God bless you


Considering the popularity of this phrase, I’m pretty sure it would be impossible for any of us to count how many times we’ve heard it. We might as well try to remember how many times we’ve heard someone tell us “Thank you.”

“God bless you” is the mother of all church phrases. It even surpasses the epic chant, “God is good… all the time! And all the time…”

Shout out to everyone who just finished the chant in their head.

Of all things, “God bless you” is even the culturally acceptable response to sneezes. From what I read, it was originally said to keep someone from coming down with the plague. But to this day, some of us will still say it automatically like giant parrots after every single sneeze—whether it’s the first or the twelfth. It’s kind of rude not to say it in our culture. That even goes for the complete stranger who just happens to sneeze while standing next to you in the (let’s hope not the produce) aisle of the grocery store.

Whether they come from grandparents, pastors, or strangers, those three little words rarely startle or throw anyone off-guard anymore—including people who think God is a complete hoax. For many (not all), “God bless you” has become the go-to phrase when they don’t really know what else to say.

After church, many pastors stand at the door and say it machine-gun style to each member of their flock as they head out in flamboyant hats for the holiest lunch of the week. It’s the password that tells everyone else that you belong to the “church” club.

But are we really using this phrase correctly?

Judging by the context of probably 95 percent of the times I hear this phrase, it means little more than “I wish you well.” It’s spoken like a gift for the person who is momentarily in front of us—like a handful of M&MS before they go on about their business.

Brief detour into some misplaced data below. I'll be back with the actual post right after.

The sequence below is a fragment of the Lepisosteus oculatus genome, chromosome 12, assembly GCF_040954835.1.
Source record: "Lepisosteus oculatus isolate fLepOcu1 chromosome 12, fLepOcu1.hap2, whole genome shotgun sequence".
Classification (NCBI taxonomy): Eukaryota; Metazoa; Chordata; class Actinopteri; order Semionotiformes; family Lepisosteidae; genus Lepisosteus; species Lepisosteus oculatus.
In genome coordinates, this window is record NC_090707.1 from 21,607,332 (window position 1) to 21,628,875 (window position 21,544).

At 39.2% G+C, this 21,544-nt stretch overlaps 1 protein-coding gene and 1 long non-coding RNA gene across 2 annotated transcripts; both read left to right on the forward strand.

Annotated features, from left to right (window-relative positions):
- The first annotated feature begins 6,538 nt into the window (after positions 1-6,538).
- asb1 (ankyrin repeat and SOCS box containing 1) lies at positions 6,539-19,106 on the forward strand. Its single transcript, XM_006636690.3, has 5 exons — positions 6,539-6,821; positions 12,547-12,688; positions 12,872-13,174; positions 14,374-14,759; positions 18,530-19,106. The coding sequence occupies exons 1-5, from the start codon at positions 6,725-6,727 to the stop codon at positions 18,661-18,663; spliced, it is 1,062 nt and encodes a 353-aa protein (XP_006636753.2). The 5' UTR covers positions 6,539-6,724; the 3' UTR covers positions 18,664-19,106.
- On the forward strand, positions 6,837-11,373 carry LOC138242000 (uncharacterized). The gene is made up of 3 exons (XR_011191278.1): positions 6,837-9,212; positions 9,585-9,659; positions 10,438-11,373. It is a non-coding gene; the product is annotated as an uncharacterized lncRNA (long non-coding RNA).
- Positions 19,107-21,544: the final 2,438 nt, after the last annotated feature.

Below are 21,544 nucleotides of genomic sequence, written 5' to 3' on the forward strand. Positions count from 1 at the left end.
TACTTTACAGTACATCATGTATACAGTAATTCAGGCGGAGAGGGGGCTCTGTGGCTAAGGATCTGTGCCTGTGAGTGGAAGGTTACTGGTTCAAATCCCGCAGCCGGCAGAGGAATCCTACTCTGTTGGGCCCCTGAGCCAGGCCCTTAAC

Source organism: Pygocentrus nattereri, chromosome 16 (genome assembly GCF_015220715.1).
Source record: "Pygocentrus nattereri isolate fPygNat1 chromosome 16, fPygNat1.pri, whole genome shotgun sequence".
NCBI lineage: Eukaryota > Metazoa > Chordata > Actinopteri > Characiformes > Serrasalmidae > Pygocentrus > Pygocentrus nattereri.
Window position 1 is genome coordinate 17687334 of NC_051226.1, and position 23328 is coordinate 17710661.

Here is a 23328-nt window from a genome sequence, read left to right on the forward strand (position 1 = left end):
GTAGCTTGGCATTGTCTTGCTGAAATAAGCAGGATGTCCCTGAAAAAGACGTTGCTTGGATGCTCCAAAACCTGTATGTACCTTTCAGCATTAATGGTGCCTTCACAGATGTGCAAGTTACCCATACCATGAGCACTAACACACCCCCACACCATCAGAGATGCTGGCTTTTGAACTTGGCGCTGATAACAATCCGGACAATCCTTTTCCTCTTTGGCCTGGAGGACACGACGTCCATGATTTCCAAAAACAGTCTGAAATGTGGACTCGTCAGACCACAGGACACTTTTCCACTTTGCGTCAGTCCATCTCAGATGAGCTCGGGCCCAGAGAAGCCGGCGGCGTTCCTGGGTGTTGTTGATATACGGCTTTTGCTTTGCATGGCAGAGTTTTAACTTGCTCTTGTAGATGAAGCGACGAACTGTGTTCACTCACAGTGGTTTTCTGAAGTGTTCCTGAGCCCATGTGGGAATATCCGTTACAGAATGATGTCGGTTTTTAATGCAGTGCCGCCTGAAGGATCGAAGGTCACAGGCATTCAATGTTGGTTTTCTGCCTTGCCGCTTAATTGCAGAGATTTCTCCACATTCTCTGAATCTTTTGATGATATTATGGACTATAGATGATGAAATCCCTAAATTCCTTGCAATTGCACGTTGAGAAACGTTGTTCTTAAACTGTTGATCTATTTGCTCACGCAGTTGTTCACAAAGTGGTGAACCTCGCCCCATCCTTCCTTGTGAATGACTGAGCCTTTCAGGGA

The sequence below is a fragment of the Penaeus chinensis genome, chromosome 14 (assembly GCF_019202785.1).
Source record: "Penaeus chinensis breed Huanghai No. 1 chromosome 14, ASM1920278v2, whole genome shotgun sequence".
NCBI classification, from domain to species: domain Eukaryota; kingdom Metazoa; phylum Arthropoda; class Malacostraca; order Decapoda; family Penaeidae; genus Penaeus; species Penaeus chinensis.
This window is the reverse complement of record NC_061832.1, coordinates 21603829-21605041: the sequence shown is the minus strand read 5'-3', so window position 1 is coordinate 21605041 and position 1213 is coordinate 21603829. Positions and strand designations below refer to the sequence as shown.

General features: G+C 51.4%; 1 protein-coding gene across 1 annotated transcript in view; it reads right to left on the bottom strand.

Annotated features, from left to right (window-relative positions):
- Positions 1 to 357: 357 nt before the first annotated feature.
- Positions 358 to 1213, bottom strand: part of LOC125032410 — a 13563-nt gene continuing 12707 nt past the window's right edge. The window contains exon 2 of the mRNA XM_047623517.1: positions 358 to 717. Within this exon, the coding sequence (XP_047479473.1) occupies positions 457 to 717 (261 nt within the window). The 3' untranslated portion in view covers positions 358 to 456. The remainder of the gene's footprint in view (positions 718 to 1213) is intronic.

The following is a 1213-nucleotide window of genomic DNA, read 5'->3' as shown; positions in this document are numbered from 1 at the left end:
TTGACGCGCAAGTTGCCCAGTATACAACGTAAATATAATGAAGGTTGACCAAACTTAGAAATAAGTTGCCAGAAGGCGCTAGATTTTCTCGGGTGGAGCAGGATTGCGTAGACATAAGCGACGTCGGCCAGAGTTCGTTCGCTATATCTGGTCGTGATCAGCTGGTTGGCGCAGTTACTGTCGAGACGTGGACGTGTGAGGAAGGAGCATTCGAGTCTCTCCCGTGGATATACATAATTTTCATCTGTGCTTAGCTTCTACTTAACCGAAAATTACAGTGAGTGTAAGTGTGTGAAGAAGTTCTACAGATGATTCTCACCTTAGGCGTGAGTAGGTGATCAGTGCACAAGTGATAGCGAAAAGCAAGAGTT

“God bless you” is the one phrase you can say to encompass dozens of others, including but not limited to:

  • “I feel bad for you”
  • “Hope you have a safe trip”
  • “Hope you get well soon”
  • “Hope you make lots of money”
  • “Hope you find happiness”
  • “May your life be awesome (without me in it)”
  • “May a natural disaster never destroy your home”

This list goes on and on. But can you spot the word these all have in common?

These uses of “God bless you” each put all of the emphasis on the “you” part and hardly any on the “God” part. These are said simply with a heart for wanting the best for a friend, or to call down comforts, favors and mercies on someone. The personal tokens of favor are said this way to subtly declare our belief in God. But the motivation really has nothing to do with God—which then begs the question: is what we’re so casually wishing for someone really a blessing?

Let’s pause here for a moment. There’s a crucial piece of theology we need understand and make a connection with that will help us see where we’re missing the boat on this phrase.

We should all know that the Greatest Commandment is to love God with our entire lives. It’s the law that all Christianity is built upon, yet it is also the law commonly forgotten and ignored as soon as the world makes it inconvenient. The world compels us by fear to try and take control of what our future might hold. The world wants us to focus on our own destiny, setting up wealth for ourselves, and finding a whimsical feeling of happiness. We’re told that we deserve these things at virtually any cost. According to the world, our entire life’s purpose is rightfully driven by what we can achieve for ourselves.

But Jesus said something different (surprise, surprise). In Matthew 6, just after addressing the stress and pressures of the world, Jesus says something profound: Seek first God’s kingdom and everything else you need will be given to you.